At the beginning of April 2019, New York lawmakers opted to leave mobile sports betting out of the state’s FY 2020 budget
despite having included a number of reforms and initiatives that are associated with other forms of gambling. The budget which was agreed upon by Andrew Cuomo, the state’s governor and its legislative leaders set out spending plans for $175.5 billion for the next financial year.
Serious efforts for the expansion of sports betting law in the Empire State have been underway for quite some time during the ongoing legislative sessions and the budget negotiations seemingly opened another window of opportunity. However, the state’s current constitution was the biggest drawback to the bill – voters must approve any gambling expansion plans the same way they did for the commercial casinos upstate. The state will, however, move ahead with plans to regulate in-person wagering
following some preliminary talks on sports betting regulations that were held in January – in fact, an initial list of regulations was even published shortly after those talks.
Gov. Cuomo has not been shy to express his strong stance against mobile wagering in the state and his argument sites an amendment to the 2013 law that permitted the establishment of four additional casinos. The amendment paved the way for the establishment of land-based gambling facilities but left out online gambling. As mentioned earlier, a constitutional amendment would have to be commissioned only through the votes.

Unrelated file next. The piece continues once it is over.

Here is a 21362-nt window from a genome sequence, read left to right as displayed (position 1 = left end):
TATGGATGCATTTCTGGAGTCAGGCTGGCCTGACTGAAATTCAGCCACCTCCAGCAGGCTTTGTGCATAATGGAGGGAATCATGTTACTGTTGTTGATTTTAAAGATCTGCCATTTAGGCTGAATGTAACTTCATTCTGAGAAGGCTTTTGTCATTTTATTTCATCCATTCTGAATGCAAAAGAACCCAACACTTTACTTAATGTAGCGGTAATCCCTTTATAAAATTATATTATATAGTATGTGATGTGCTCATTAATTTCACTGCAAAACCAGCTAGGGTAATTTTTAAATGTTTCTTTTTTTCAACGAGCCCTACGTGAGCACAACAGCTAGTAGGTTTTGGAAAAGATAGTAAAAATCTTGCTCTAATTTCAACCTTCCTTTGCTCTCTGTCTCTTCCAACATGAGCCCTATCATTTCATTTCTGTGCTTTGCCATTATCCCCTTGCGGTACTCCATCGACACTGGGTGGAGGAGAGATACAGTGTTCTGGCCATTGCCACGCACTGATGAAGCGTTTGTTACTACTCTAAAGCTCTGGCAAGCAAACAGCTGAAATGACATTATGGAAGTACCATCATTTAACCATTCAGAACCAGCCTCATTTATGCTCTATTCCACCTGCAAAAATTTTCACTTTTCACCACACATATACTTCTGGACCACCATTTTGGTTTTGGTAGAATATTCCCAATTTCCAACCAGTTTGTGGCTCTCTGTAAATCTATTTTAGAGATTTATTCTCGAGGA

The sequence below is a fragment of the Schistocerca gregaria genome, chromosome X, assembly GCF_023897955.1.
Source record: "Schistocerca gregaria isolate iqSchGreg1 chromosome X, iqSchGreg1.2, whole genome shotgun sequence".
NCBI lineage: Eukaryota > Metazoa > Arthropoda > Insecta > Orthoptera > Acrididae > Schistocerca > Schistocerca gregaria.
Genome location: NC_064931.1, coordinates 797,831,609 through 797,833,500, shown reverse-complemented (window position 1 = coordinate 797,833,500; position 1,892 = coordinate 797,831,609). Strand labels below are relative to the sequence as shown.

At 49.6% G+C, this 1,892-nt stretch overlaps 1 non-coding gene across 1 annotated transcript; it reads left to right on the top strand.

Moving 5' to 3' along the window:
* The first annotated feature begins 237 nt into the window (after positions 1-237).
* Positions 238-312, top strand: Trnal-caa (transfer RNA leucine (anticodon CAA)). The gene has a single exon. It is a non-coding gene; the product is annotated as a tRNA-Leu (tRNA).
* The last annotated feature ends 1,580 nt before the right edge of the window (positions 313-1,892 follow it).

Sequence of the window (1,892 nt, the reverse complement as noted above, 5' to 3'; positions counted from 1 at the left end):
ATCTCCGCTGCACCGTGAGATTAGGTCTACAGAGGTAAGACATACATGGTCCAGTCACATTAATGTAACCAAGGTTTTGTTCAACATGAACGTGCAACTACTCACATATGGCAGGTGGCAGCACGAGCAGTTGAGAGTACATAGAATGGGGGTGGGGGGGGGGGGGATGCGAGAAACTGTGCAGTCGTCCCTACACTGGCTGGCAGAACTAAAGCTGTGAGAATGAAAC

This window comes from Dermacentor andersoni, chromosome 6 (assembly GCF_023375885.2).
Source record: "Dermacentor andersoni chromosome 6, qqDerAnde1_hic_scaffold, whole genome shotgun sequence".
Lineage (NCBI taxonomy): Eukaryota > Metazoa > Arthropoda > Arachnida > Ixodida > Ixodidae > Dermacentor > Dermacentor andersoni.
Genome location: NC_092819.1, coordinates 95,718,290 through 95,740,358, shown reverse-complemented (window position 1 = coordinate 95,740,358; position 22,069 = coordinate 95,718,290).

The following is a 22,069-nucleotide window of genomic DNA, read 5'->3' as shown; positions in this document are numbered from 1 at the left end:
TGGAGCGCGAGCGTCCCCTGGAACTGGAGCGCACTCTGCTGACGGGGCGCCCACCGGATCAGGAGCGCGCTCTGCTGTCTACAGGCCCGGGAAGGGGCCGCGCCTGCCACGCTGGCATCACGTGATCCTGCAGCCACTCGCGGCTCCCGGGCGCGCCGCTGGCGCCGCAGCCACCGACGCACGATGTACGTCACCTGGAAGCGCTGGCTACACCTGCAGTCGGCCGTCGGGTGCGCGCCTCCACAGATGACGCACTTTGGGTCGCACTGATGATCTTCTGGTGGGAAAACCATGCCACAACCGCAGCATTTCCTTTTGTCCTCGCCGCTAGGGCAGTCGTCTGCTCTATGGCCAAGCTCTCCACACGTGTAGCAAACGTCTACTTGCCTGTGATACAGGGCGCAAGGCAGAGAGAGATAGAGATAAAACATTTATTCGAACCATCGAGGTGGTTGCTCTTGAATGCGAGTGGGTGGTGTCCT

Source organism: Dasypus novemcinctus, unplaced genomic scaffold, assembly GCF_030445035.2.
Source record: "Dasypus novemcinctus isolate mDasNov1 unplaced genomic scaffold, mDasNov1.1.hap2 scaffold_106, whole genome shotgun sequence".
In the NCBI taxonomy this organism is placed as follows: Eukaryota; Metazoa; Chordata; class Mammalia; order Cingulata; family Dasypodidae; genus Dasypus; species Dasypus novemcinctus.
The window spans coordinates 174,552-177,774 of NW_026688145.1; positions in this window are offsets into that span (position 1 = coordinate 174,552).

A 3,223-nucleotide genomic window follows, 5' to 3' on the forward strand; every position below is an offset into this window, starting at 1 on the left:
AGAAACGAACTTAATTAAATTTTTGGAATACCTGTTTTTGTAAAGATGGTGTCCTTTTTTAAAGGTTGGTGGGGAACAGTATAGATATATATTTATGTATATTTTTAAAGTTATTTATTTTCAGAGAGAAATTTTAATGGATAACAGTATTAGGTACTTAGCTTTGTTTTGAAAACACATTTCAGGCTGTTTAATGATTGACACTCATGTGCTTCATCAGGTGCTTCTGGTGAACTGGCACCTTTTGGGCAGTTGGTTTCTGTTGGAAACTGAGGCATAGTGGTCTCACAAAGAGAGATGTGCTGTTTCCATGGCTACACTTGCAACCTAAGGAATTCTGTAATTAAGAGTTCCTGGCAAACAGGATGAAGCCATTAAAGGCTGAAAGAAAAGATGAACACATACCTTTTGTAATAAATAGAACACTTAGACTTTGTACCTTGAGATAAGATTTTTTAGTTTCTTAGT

The proponents of mobile sports betting
and online gambling in the state now have until the end of the current legislative session (which will be in June) to push through online and mobile wagering legislation. In fact, Senator Joseph Addabbo who has been championing the bill has already filed S00017 that sets out an 8.5 percent gross revenue tax rate – this bill is currently being scrutinized by the Senate Racing, Gaming, and Wagering Committee.
“We’re meeting from April to June. So, we now have to get a bill passed. It has to pass both the Senate and the house committees, then the Senate and the house and be signed by the governor. I would be really disappointed if we can’t get it done in this session because then we have to wait until January to start talking about it again,” Sen. Addabbo pointed out.
Fortunately, the state’s budget laid down plans to enhance other aspects of its legal gambling market that is currently limited to land-based casino gambling and horse racing. Furthermore, the budget fixes the pari-mutuel tax rate for five years and “simplifies the commission structure for video lottery gaming in the state, as well as setting a cap on casinos offering free-play games to customers at 19% of the venue’s revenue”.